Things get creepier and creepier the more we learn about Jules and the Bartholomew. She meets a fellow apartment sitter named Ingrid who happens to be staying in the unit directly below her. They quickly become friends due to the no visitors allowed rule, but Jules learns that the Ingrid situation is not all it appears to be. Ingrid goes suddenly missing just like Jules’ sister.

Jules’ obsession with finding Ingrid borders on unrealistic as she only knew her for a very short amount of time and becomes infatuated with finding her. The author explains this by connecting it with how Jules’ sister Jane disappeared and was never found. I get the motivation, but it’s a stretch. Similarly, the rules of the Bartholomew seem unrealistic as well since she can’t have any visitors, can’t talk to the other residents, and can’t leave overnight.

When we finally do find out something about Jules’ past, it seems a little too tragic and too convenient.

While the premise may not be totally original or believable, the read is definitely exciting especially towards the last quarter of the book. However, I found myself skimming toward the end, just wanting to get the book done. Sorry to say I can’t say that I’d recommend this one as it is lacking in several areas.

Big Little Lies Review

The first thing I noticed about Big Little Lies, which was evident right from the start, was the humorous tone of Moriarty’s writing. This book made me laugh out loud quite a few times. The characters’ witty banter and wry thoughts are worth the read alone. Some of the humor comes from self-deprecation and other times the writing just make me identify with the characters as they poke fun at their stage in life or situations in which they find themselves.

The book opens with a scene at Pirriwee Public. It’s trivia night and someone has been murdered. Then it goes back in time to retrace exactly how the crime happened.

I especially enjoy the police report statements interspersed throughout the narrative, which adds mystery and suspense. It almost gives the feel of a side by side narrative, yet I know that the two stories are not only related but depend on one another for the plot to unfold.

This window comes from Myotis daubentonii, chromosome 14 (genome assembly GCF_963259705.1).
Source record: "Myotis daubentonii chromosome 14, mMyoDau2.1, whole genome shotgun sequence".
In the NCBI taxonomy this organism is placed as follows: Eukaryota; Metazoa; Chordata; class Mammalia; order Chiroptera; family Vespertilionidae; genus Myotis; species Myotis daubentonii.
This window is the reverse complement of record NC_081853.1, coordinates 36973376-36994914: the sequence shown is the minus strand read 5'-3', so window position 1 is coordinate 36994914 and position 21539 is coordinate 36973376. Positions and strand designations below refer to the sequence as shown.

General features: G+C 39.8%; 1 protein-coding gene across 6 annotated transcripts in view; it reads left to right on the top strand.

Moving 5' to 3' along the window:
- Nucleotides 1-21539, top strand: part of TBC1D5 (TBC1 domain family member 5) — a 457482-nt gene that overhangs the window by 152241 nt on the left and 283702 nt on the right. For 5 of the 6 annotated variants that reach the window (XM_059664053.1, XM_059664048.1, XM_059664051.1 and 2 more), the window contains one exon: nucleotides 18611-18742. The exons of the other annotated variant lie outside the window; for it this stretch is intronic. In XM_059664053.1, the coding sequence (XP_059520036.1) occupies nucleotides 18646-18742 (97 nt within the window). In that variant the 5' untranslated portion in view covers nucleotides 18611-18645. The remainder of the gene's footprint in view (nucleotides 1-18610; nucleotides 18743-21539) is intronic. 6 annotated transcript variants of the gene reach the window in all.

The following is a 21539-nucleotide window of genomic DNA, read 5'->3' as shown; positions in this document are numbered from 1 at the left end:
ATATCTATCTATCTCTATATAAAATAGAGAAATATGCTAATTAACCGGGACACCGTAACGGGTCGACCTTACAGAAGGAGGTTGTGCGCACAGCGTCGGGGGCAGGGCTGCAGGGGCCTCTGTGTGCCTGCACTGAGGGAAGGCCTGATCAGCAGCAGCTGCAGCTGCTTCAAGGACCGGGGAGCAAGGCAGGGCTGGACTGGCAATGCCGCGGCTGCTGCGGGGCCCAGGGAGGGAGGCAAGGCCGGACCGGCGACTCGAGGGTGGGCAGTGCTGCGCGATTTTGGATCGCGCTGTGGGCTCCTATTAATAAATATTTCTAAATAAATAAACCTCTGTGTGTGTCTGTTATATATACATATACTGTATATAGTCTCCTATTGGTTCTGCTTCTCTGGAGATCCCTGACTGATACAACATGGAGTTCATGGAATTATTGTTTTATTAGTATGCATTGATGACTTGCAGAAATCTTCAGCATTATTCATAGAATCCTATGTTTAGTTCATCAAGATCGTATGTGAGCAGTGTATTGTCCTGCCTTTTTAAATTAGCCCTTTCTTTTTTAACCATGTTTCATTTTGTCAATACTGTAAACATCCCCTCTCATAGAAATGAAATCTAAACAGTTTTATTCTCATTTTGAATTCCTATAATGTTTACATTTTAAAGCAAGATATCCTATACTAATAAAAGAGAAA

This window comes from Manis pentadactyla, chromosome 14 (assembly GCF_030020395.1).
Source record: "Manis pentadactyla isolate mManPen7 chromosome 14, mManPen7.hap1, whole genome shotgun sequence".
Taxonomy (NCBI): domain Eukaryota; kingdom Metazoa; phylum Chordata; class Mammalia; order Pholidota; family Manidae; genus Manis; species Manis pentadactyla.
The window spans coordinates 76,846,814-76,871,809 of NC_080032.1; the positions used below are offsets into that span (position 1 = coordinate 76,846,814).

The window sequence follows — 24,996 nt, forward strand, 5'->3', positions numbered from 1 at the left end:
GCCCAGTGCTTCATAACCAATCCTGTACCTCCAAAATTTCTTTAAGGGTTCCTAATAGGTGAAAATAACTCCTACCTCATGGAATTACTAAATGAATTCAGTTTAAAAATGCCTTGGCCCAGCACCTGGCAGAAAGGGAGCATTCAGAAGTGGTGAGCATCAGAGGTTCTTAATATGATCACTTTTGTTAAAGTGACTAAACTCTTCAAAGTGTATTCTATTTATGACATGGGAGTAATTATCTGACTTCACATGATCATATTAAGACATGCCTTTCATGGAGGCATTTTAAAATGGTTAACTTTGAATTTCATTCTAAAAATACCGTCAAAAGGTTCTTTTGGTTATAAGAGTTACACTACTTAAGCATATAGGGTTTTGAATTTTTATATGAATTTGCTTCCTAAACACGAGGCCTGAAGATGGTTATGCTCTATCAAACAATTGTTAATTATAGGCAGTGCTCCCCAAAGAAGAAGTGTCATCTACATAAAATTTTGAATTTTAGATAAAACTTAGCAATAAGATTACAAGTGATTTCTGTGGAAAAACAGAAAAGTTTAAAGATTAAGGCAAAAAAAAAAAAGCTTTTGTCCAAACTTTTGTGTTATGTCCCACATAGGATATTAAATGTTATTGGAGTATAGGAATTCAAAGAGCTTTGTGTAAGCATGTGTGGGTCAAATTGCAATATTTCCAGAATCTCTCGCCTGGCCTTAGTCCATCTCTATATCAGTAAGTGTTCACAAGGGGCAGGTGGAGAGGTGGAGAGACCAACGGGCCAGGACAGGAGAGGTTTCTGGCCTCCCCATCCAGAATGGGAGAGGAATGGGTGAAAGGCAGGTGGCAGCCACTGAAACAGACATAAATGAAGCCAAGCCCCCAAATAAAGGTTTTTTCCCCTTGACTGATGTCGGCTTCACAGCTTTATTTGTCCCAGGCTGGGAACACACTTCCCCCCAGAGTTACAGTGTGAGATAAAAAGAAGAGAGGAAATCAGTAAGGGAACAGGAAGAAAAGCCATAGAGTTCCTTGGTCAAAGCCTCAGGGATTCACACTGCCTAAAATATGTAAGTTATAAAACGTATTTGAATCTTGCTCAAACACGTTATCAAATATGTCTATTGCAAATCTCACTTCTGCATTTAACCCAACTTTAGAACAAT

Of course, what shines most are the female main characters and their relationships. The story is told in third person limited and we get a glimpse into the lives of Madeline, the happily married “Glitter Girl”, Jane, the single mom with a mysterious past, and Celeste, the mom of twins in an unhappy, abusive relationship. Although leading different lives, these three women come together because their children are all starting kindergarten at Pirriwee Public, a seemingly idyllic school by the beach. Being a teacher myself, I especially like the quite accurate school politics that unfold.

The big conflict in the book lies with Jane and her son Ziggy, who has been accused of bullying another student. Jane, being a single, 24 year old, working mom, already sticks out, so this just pushes her farther away from the wealthy families and “Blond Bobs”, as Moriarty calls the PTA moms.

What strikes me about the plot is the even balance of seriousness and lightheartedness. Just when I think I’ve had enough of the heavier issues, Moriarty comes in with that trademark humor that I suspect is why the book is such a success.

It is lengthy at almost 500 pages and the character threads do go on and on, but I think that’s what gives the book its appeal. You just want to keep reading and reading because you know there’s more to discover. Plus, the big twist on trivia night towards the end is well worth the read.